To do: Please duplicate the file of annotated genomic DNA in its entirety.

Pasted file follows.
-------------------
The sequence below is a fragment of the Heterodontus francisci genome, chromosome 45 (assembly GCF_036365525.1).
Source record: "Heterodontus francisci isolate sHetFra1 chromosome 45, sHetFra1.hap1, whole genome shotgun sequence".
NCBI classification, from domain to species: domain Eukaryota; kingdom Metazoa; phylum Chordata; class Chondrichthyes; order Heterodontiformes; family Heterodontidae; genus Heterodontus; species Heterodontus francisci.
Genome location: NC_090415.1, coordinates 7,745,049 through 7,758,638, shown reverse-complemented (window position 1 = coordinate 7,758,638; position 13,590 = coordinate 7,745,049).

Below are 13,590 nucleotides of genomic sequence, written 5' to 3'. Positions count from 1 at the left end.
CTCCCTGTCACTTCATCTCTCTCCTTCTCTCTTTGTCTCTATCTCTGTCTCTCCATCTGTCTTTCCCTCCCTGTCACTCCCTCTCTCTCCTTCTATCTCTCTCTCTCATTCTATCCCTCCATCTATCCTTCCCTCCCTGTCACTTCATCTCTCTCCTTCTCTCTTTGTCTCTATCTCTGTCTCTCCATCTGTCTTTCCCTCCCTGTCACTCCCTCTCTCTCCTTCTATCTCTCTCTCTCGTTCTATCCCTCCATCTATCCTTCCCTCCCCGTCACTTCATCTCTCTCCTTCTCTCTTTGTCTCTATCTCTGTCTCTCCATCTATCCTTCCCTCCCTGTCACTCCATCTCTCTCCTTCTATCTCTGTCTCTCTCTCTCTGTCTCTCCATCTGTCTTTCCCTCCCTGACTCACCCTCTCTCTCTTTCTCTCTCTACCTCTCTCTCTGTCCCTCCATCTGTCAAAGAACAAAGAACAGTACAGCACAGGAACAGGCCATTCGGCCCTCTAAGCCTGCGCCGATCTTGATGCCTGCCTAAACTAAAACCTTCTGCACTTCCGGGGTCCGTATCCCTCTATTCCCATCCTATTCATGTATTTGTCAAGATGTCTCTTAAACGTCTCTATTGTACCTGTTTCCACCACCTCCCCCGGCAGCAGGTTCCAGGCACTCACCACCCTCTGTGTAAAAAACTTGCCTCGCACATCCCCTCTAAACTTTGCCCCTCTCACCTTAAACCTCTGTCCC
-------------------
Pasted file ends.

The sequence below is a fragment of the Heterodontus francisci genome, chromosome 45 (assembly GCF_036365525.1).
Source record: "Heterodontus francisci isolate sHetFra1 chromosome 45, sHetFra1.hap1, whole genome shotgun sequence".
NCBI classification, from domain to species: domain Eukaryota; kingdom Metazoa; phylum Chordata; class Chondrichthyes; order Heterodontiformes; family Heterodontidae; genus Heterodontus; species Heterodontus francisci.
Genome location: NC_090415.1, coordinates 7,745,049 through 7,758,638, shown reverse-complemented (window position 1 = coordinate 7,758,638; position 13,590 = coordinate 7,745,049).

Below are 13,590 nucleotides of genomic sequence, written 5' to 3'. Positions count from 1 at the left end.
CTCCCTGTCACTTCATCTCTCTCCTTCTCTCTTTGTCTCTATCTCTGTCTCTCCATCTGTCTTTCCCTCCCTGTCACTCCCTCTCTCTCCTTCTATCTCTCTCTCTCATTCTATCCCTCCATCTATCCTTCCCTCCCTGTCACTTCATCTCTCTCCTTCTCTCTTTGTCTCTATCTCTGTCTCTCCATCTGTCTTTCCCTCCCTGTCACTCCCTCTCTCTCCTTCTATCTCTCTCTCTCGTTCTATCCCTCCATCTATCCTTCCCTCCCCGTCACTTCATCTCTCTCCTTCTCTCTTTGTCTCTATCTCTGTCTCTCCATCTATCCTTCCCTCCCTGTCACTCCATCTCTCTCCTTCTATCTCTGTCTCTCTCTCTCTGTCTCTCCATCTGTCTTTCCCTCCCTGACTCACCCTCTCTCTCTTTCTCTCTCTACCTCTCTCTCTGTCCCTCCATCTGTCAAAGAACAAAGAACAGTACAGCACAGGAACAGGCCATTCGGCCCTCTAAGCCTGCGCCGATCTTGATGCCTGCCTAAACTAAAACCTTCTGCACTTCCGGGGTCCGTATCCCTCTATTCCCATCCTATTCATGTATTTGTCAAGATGTCTCTTAAACGTCTCTATTGTACCTGTTTCCACCACCTCCCCCGGCAGCAGGTTCCAGGCACTCACCACCCTCTGTGTAAAAAACTTGCCTCGCACATCCCCTCTAAACTTTGCCCCTCTCACCTTAAACCTCTGTCCC